promoter of all things food, fashion, asian american

[class speaker draft]

This was my application to be the Class of 2017 speaker at graduation. It wasn't chosen, but if I had to leave one last impression for my peers, this speech would be it, and I would like to share it.

Good afternoon everyone! As someone who has lived off-campus all four years, my biggest concern was always being well connected to the Rice community. Standing here today proves that yes, you can be OC and still be a part of Rice. As someone who has been able to see both the world inside and outside of the hedges on a daily basis, though, I hope I can give you something new or different to consider today.

Current students in the audience, I first speak to you. The four years you spend here is but a blink of an eye. It doesn't seem that way in the midst of program applications and continuous exams but it's true. And the most dangerous thing I've encountered during my time at Rice, which many of my classmates today can attest to, is taking for granted things like meeting other students on campus, professors' office hours, free events put on by cultural clubs, SpoCo or Shepherd, or the amazing monthly drinks at Coffeehouse. Sure, your academics come first and you're actually dating your resume, but some of the most valuable experiences and life lessons you will draw from this chapter at Rice will be outside of the classroom - unless it's a sociology classroom, you learn a lot of life lessons there actually and I highly recommend taking Intro to Sociology if you haven't yet. So make a new friend every day to learn what cool things they're up to because you never know how much they could inspire you, or go see very local art on Sewell Hall’s fourth floor during Open Studio. You can get a college education anywhere... it is the people you meet here and the opportunities you stumble across only through Rice connections that sets our institution and our student body apart.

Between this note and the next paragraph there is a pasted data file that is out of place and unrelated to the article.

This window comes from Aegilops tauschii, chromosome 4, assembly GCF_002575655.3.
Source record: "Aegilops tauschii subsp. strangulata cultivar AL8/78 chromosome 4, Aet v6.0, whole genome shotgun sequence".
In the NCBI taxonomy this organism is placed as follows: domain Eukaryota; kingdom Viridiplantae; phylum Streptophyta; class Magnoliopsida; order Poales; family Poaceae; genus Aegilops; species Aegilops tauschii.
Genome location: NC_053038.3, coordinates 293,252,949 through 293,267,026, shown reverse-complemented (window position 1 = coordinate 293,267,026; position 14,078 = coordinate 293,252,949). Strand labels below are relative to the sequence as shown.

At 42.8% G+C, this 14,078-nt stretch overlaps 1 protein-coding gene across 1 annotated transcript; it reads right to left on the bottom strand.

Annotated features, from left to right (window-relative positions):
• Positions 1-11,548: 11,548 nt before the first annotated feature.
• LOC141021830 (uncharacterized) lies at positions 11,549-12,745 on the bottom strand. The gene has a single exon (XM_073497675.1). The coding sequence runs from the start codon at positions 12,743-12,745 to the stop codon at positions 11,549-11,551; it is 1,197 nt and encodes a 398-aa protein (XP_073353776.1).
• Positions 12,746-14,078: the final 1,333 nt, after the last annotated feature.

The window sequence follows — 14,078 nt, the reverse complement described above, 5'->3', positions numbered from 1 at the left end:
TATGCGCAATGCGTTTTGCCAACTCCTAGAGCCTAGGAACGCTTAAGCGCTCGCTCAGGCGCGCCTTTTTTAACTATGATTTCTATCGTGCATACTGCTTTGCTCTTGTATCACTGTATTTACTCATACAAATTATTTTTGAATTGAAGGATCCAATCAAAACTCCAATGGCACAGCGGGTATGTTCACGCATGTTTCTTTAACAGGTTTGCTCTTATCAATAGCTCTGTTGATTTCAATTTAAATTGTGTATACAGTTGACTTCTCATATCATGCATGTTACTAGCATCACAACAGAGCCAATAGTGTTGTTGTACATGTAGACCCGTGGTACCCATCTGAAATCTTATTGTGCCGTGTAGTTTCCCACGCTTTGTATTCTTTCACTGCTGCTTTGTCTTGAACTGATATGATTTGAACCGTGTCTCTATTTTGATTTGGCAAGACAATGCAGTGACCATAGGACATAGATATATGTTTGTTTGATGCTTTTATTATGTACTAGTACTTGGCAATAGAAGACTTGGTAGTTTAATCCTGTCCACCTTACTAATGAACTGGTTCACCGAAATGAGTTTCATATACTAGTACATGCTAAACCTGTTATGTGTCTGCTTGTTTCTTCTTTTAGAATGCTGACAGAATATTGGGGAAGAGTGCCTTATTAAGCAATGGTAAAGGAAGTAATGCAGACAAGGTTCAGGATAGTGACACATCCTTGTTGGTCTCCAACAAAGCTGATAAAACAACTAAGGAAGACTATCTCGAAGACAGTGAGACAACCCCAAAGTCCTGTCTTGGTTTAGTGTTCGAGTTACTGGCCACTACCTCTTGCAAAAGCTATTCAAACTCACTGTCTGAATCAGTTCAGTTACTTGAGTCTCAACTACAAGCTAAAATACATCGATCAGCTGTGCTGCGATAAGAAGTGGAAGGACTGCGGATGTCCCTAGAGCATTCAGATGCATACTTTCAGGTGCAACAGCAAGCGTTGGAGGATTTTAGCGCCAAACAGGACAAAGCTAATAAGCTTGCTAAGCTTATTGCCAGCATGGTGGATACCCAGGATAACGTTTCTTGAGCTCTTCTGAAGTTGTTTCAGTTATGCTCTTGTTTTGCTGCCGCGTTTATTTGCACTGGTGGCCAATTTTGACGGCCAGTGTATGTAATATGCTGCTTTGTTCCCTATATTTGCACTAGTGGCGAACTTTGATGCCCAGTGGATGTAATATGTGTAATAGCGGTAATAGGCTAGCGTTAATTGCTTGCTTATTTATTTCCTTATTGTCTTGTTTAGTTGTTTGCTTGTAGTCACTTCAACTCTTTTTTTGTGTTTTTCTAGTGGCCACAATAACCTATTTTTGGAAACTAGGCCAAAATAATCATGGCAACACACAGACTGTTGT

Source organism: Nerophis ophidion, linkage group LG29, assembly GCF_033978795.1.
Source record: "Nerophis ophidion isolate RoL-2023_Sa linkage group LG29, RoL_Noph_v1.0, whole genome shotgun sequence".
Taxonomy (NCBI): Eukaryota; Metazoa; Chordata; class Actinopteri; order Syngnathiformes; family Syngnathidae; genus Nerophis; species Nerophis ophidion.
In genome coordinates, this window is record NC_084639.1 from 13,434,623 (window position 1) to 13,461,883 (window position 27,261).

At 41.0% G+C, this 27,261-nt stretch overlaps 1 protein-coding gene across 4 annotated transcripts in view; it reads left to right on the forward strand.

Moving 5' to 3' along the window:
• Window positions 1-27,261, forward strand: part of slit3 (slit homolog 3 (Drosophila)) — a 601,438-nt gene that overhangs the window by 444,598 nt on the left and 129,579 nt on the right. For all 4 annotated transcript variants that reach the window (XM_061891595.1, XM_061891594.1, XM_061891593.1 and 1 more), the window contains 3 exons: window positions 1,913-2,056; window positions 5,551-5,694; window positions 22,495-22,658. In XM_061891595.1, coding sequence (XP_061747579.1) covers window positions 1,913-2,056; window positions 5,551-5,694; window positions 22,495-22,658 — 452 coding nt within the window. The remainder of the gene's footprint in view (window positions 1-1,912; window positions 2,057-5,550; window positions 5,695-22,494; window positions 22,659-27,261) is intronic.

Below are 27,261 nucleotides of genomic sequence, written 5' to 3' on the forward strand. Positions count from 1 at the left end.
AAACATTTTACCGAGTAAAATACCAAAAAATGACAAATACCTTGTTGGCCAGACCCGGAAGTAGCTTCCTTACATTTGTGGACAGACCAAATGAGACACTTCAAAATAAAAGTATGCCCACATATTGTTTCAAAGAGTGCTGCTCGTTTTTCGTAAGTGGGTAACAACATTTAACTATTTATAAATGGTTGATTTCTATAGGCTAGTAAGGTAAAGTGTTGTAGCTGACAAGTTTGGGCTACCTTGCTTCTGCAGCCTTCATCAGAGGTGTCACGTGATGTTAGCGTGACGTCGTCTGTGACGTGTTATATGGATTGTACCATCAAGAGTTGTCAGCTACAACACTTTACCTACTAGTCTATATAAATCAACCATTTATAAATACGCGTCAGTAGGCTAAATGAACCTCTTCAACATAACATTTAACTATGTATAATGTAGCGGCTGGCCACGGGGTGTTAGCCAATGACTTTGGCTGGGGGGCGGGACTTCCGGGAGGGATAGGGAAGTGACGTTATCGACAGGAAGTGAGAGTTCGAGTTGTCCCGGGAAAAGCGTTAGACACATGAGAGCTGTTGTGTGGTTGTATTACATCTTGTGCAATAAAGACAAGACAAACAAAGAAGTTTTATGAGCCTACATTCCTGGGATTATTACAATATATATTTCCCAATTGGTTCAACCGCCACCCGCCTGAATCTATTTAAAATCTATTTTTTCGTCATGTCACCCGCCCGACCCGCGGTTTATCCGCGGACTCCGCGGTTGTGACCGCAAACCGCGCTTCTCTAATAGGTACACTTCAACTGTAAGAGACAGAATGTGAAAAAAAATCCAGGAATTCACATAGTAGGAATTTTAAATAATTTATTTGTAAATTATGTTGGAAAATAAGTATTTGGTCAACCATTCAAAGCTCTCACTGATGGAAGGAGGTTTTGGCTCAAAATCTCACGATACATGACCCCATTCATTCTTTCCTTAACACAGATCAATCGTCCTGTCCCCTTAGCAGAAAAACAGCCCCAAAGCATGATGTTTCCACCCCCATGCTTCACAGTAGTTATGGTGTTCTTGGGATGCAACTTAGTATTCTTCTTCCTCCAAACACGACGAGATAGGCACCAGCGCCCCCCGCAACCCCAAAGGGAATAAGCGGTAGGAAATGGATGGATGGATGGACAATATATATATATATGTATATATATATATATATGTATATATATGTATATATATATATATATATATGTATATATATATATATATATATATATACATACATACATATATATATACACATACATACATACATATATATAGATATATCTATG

To my graduating peers, I ask you to pause and take a deep breath. Forget post-graduation plans. Instead, I ask that you consider this question: what are my core values? Some examples are: Humor, Volunteerism, Creativity, Family, Spirituality, Integrity. Sometimes we focus too much on the future; we get so caught up in where we will end up that we forget that there is a process to get to the end, and that process is happening now. We place upon ourselves these timelines and lofty end goals: I have to be published by this age, marry and have kids by this age, make enough money to retire early but also cure cancer before then. Sure these goals are all great and you should plan and pace yourself, but you can also quickly lose sight of the present and forget why it is that you're doing whatever you're doing right now. This can lead to frustration and existential stress - you wonder if you are making any progress towards your goals or if you're really even meant to be doing what you're doing. Here is where the question about core values comes in. Though maybe cliché, recounting my core values has been key in putting a stop to my breakdowns. What am I doing right now? I am a community organizer, social media consultant, and content creator. What are my core values? Family, loyalty, community, and art. When I sit back and consider what I am currently working on, there is alignment. Never mind the fact that these are all "odd" jobs - they help me achieve my core values and that fulfillment is enough to keep me fired up and going. In a time when it is easy to feel overwhelmed by simple things like social media or complex things like solving access to clean water, it is important to keep yourself grounded and remember that Rice wasn't built in a day, Greenbriar Blvd is far from being free of potholes. But by nature of acting in accordance to your core values and focusing on the process - on the present - work won't feel like work and life feels meaningful; your passion will shine through and lead to success in achieving your goals. And one day, a smooth ride on Greenbriar will be achieved.